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The Case for Making 3G Mobile Internet Access Free in Cuba

Larry Press

President Diaz-Canal's tweet on the annoucement of the 3G mobile access for Cuba.The economic and social benefits of free 3G Internet connectivity would easily outweigh the cost.

Last week ETECSA began offering 3G mobile access to Cuba's national intranet and the global Internet and President Diaz-Canal tweeted the news.

His tweet has received 216 comments so far and reading through them, many are effusively positive, like: "This is without a doubt a breakthrough that will benefit millions of Cuban families!! Congratulations!!" and "Excellent news comrade!"

Others were critical, noting that the prices are high relative to Cuban incomes (one said "absurd") and the technology is obsolete — "Congratulations, but they're 20 years late."

I cannot agree with the de rigueur/obligatory congratulations — third generation mobile is over 15 years old, only 66% of the population is covered, the price is very high relative to Cuban salaries (access to the national intranet is cheaper than global Internet access) and performance is unknown — but this is a faltering first step and, like WiFi hotspots, street nets, El Paquete Semanal, navigation rooms and home DSL, it should be seen as an interim, stopgap measure. Hopefully, the Cuban Internet will eventually leapfrog over current technology to next-generation technology — in the meantime stopgaps are better than nothing.

The next stopgap goal should be to make ubiquitous 3G mobile Internet access free — like free streets, sidewalks, education, etc. Doing so would create a nation of trained, demanding users leading to the development of innovative, practical applications.

ETECSA, Cuba's government monopoly ISP and phone company, may complain that they do not have the infrastructure to support the traffic that free 3G would generate and can not afford to build the capacity. I have no information on the specifications of the 3G base stations they are installing, but it is probably safe to assume that there is spare capacity since 3G data rates are far below those of today's LTE technology. (A friend just told me that he was seeing 1 Mbps in Havana).

The traffic from free 3G would also require backhaul capacity from the base stations and that can be provided by satellite as well as terrestrial fiber and wireless infrastructure. Cuba currently uses SES's O3b (other three billion) medium-Earth orbit (MEO) satellites for international connectivity and they could also use the O3b network for mobile backhaul. (Note that O3b capacity will increase dramatically in 2021).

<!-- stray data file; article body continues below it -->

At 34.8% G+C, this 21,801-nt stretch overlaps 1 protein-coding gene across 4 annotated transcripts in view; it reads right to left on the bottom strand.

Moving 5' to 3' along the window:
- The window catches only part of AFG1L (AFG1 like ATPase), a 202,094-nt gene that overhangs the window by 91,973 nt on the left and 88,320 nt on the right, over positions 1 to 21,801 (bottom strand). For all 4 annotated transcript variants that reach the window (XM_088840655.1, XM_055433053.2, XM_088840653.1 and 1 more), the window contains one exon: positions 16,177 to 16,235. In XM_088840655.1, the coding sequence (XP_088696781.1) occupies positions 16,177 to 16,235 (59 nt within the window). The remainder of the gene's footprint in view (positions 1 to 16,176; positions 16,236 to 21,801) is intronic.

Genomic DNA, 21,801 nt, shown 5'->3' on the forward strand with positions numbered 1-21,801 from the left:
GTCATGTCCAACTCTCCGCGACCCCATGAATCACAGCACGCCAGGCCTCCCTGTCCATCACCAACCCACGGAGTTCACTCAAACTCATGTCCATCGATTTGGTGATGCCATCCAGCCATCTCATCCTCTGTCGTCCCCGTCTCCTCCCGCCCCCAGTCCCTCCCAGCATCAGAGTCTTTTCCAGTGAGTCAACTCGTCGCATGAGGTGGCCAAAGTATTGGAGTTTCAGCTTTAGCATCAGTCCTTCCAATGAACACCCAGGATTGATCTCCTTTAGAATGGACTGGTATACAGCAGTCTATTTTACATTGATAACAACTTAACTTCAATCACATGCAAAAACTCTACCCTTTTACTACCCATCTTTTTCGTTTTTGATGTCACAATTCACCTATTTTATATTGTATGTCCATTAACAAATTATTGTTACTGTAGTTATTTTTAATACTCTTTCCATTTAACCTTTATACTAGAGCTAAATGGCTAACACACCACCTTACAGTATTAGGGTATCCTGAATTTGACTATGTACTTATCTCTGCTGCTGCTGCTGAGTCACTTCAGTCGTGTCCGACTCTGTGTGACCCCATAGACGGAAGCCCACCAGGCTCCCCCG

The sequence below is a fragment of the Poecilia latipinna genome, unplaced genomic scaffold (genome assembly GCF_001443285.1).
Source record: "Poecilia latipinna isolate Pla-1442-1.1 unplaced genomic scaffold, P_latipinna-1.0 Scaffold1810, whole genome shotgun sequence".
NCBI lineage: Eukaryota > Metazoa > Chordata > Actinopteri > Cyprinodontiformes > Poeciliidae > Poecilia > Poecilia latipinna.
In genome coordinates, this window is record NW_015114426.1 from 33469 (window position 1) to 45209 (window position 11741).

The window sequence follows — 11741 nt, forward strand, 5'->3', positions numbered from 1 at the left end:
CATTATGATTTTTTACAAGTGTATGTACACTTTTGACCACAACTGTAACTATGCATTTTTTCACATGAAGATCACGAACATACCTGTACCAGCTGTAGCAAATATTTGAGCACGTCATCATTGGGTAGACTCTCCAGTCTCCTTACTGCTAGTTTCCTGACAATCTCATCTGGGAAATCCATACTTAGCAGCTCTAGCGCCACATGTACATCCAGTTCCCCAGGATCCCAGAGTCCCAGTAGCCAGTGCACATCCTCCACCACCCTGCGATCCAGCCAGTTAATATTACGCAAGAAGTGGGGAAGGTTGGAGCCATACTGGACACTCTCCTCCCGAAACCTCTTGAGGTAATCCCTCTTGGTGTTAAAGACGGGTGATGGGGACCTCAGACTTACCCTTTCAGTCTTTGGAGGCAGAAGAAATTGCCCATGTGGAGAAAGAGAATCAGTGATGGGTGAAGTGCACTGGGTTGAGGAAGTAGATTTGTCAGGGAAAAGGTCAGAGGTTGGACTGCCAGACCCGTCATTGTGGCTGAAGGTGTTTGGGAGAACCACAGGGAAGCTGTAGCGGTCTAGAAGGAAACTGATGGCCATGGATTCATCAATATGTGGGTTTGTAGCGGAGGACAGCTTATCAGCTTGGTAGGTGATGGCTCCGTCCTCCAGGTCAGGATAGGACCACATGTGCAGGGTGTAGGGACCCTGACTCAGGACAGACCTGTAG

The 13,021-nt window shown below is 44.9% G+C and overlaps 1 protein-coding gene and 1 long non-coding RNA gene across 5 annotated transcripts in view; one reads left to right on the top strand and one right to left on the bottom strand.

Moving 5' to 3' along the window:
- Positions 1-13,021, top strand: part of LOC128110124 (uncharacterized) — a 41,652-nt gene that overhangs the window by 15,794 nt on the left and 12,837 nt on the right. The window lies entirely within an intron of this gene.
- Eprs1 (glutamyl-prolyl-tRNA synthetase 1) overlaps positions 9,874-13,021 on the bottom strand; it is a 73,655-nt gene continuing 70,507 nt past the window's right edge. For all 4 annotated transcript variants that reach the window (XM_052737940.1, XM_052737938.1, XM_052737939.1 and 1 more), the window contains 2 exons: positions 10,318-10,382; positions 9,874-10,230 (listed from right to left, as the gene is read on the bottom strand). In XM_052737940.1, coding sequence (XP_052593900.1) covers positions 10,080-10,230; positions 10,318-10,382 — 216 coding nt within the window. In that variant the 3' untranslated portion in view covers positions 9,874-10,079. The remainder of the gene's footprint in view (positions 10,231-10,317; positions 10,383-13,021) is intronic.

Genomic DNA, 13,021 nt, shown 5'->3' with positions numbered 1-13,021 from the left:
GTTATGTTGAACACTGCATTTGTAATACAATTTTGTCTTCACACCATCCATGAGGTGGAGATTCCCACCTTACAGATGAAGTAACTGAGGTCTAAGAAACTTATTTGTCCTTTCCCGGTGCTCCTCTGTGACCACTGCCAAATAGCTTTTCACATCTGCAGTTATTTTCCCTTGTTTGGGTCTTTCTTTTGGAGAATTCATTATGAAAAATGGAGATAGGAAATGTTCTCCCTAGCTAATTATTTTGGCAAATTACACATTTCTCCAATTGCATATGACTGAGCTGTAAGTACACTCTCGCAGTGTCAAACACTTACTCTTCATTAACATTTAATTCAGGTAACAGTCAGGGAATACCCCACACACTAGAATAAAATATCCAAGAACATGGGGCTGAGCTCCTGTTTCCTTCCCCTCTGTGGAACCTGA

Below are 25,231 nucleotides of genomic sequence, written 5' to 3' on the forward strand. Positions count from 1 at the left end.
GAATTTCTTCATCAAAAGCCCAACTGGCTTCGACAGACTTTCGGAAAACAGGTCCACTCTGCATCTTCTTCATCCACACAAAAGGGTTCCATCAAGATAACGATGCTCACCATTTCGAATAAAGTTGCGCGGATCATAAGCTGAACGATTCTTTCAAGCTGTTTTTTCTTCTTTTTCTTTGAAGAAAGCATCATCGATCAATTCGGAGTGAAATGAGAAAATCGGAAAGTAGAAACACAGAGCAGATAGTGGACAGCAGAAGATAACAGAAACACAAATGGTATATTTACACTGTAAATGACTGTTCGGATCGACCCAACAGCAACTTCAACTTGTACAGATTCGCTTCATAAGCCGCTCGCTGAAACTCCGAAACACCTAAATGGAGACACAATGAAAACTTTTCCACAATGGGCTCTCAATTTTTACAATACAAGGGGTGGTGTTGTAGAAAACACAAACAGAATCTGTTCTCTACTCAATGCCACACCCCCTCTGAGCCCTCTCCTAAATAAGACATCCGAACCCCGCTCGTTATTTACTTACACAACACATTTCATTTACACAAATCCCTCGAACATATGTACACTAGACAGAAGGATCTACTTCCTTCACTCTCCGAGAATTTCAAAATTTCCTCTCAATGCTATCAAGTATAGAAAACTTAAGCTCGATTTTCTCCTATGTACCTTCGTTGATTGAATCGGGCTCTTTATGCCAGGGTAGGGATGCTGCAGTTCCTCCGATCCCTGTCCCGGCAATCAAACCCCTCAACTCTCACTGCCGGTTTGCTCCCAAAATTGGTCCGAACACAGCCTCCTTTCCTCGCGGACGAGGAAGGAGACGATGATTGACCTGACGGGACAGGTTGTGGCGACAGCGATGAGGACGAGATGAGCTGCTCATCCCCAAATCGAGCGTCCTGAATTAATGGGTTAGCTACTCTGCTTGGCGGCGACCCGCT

O3b is operating MEO satellites today, and they will be joined in the early 2020s by low-Earth orbit satellite constellations from SpaceX, OneWeb and Telesat, which are also potential mobile backhaul providers.

Both ETECSA and the Cuban society can justify the investment needed to provide free 3G Internet access. Bob Metcalfe, the inventor of Ethernet, coined "Metcalfe's Law" saying that the effect of a network is proportional to the square of the number of users. While not a precise mathematical statement, there can be no doubt that the effect of a network on society and its value to whoever owns it increases rapidly as it grows.

As noted, 3G technology is obsolete and one day Cuba will be rolling out modern technology. When they do, people who have been using 3G will understand its value and the value of the applications they have been using and many will be willing to migrate to and pay for faster service.

In addition to trained users, free 3G would generate application developers and Internet entrepreneurs. They would develop 3G applications and content for Cuba and other Spanish speakers around the world and would transition to modern infrastructure when it becomes available.

I've been talking about free 3G from the standpoint of ETECSA and application developers and Internet entrepreneurs, but consider the social benefit of reducing the digital divide and improving government, education, health care, entertainment, tourism, finance, and other businesses, etc.

This has been a back-of-the-envelope case, but it seems clear that the economic and social benefits of free 3G Internet connectivity would easily outweigh the cost. Let's flesh the proposal out.

By Larry Press, Professor of Information Systems at California State University He has been on the faculties of the University of Lund, Sweden and the University of Southern California, and worked for IBM and the System Development Corporation. Larry maintains a blog on Internet applications and implications at cis471.blogspot.com and follows Cuban Internet development at laredcubana.blogspot.comVisit Page
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